mAbs are successful biopharmaceuticals playing an important role in the treatment of cancer, autoimmunity and inflammatory diseases. Mammalian cells are the dominant system for the recombinant production of the biopharmaceuticals due to complex protein processing machinery for proper protein folding and assembly. Like other proteins, mAbs tend to form higher molecular weight aggregates during manufacturing, which negatively influence quality, safety and efficacy of the biotherapeutics. The protein aggregates can be removed during downstream processing, but this cost-intensive step leads to a reduction of process yields. An alternative to this expensive removal of HMW species during DSP represents the reduction of protein aggregates at its origin during upstream processing using bioprocess optimization. Such bioprocess optimization has been performed mainly to improve cell growth, product yield and glycosylation instead of decreasing protein aggregation of mAbs. One reason for this is the lack of analytical methods for the upstream characterization of mAb aggregation. In order to study protein aggregation upstream several methods were established for the characterization of soluble protein aggregates and large aggregate particles in cell culture samples. Using these novel methods cell culture conditions were screened for their influence on protein aggregation in cell cultures of Chinese hamster ovary (CHO) production cell lines. After identification of the most critical factors influencing protein aggregation, conditions were found for the reduction of aggregates in the cultures of the tested cell lines. Strikingly, the aggregate reducing conditions were validated in another cell culture medium and another CHO production cell line. Furthermore, it was revealed that leachables from cell culture vessels like Bisphenol A do not influence protein aggregation during bioprocessing, but can influence cellular performance of production cell lines. Moreover, this study revealed that the production enhancer VPA increased the specific productivity of mAbs produced in CHO, but also induced protein aggregation in a concentration dependent manner and negatively influenced the glycosylation pattern.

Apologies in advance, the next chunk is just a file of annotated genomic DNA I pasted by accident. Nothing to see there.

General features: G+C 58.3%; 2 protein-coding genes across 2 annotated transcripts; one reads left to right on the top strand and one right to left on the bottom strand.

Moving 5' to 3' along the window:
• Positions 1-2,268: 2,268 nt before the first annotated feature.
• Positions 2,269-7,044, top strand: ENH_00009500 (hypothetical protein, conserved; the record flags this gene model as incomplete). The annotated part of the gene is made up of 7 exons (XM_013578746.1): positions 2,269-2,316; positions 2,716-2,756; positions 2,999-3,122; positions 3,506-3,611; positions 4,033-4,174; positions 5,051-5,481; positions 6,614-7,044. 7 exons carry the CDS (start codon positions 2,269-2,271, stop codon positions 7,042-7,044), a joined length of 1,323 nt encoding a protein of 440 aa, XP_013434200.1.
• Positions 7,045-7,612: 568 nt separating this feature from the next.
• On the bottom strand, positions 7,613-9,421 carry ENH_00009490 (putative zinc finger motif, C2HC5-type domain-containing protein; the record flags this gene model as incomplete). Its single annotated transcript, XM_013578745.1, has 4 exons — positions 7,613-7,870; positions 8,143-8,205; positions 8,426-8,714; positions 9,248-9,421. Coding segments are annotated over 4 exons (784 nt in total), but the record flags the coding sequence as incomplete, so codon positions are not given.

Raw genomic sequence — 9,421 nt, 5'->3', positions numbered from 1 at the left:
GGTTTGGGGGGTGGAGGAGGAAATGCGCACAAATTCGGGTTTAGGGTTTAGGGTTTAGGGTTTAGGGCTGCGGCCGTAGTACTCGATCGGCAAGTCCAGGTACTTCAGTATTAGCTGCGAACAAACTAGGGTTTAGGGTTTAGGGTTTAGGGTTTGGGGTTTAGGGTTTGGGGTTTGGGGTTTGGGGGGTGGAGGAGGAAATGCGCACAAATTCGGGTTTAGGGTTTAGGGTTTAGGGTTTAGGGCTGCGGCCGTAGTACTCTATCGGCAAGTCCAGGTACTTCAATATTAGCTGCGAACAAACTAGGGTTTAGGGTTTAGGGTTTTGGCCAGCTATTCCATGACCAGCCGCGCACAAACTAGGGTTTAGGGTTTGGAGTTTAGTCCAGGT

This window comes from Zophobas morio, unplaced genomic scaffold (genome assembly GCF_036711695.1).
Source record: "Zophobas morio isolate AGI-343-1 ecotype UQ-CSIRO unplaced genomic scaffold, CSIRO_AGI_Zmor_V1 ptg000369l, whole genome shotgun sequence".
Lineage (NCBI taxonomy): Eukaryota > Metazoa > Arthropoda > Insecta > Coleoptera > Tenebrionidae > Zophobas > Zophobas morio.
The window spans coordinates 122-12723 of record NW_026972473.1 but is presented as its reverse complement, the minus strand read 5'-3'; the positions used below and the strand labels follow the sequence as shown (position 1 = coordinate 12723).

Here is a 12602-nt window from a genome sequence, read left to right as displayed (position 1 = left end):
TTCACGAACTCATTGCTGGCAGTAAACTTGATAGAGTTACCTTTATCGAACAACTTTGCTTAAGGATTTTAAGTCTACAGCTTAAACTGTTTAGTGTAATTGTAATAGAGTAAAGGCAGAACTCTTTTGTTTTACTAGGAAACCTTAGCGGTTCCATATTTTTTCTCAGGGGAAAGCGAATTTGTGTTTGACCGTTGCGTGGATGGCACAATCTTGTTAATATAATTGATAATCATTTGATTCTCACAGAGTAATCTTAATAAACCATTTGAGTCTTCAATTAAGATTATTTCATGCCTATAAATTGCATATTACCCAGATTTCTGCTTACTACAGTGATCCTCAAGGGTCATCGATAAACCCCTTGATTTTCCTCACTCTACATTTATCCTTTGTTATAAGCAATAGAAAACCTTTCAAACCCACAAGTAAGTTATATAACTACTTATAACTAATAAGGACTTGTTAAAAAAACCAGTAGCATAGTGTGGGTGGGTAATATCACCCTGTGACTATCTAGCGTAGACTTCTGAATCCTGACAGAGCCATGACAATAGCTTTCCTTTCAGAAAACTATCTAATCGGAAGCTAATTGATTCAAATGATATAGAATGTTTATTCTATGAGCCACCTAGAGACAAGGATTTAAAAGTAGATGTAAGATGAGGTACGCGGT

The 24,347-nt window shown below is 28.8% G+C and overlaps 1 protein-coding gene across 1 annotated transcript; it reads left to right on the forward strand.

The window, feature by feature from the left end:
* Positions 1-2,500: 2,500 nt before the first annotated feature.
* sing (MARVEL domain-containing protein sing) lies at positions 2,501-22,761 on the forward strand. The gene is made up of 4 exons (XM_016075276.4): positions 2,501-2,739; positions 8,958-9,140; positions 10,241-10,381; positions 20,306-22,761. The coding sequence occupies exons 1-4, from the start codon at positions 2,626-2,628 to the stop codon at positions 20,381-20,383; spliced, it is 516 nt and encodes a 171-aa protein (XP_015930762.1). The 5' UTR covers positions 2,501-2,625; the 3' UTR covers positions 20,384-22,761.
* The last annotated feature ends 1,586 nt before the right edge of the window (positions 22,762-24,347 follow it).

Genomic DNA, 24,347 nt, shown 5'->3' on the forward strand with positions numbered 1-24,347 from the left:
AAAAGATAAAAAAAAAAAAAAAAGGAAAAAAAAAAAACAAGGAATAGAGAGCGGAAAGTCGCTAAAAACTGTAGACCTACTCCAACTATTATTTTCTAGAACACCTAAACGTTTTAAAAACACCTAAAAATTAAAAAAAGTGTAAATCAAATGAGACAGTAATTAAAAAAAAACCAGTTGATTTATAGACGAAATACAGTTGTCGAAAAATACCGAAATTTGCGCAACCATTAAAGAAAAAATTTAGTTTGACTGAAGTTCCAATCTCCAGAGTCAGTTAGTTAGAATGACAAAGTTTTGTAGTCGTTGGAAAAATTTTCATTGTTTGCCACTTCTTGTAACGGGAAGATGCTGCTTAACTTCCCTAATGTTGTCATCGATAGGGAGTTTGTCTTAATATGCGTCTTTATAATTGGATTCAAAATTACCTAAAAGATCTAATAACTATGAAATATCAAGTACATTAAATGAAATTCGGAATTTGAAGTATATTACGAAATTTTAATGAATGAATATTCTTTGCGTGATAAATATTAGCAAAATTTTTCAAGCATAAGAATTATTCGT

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Original Publication Date: 02/23/17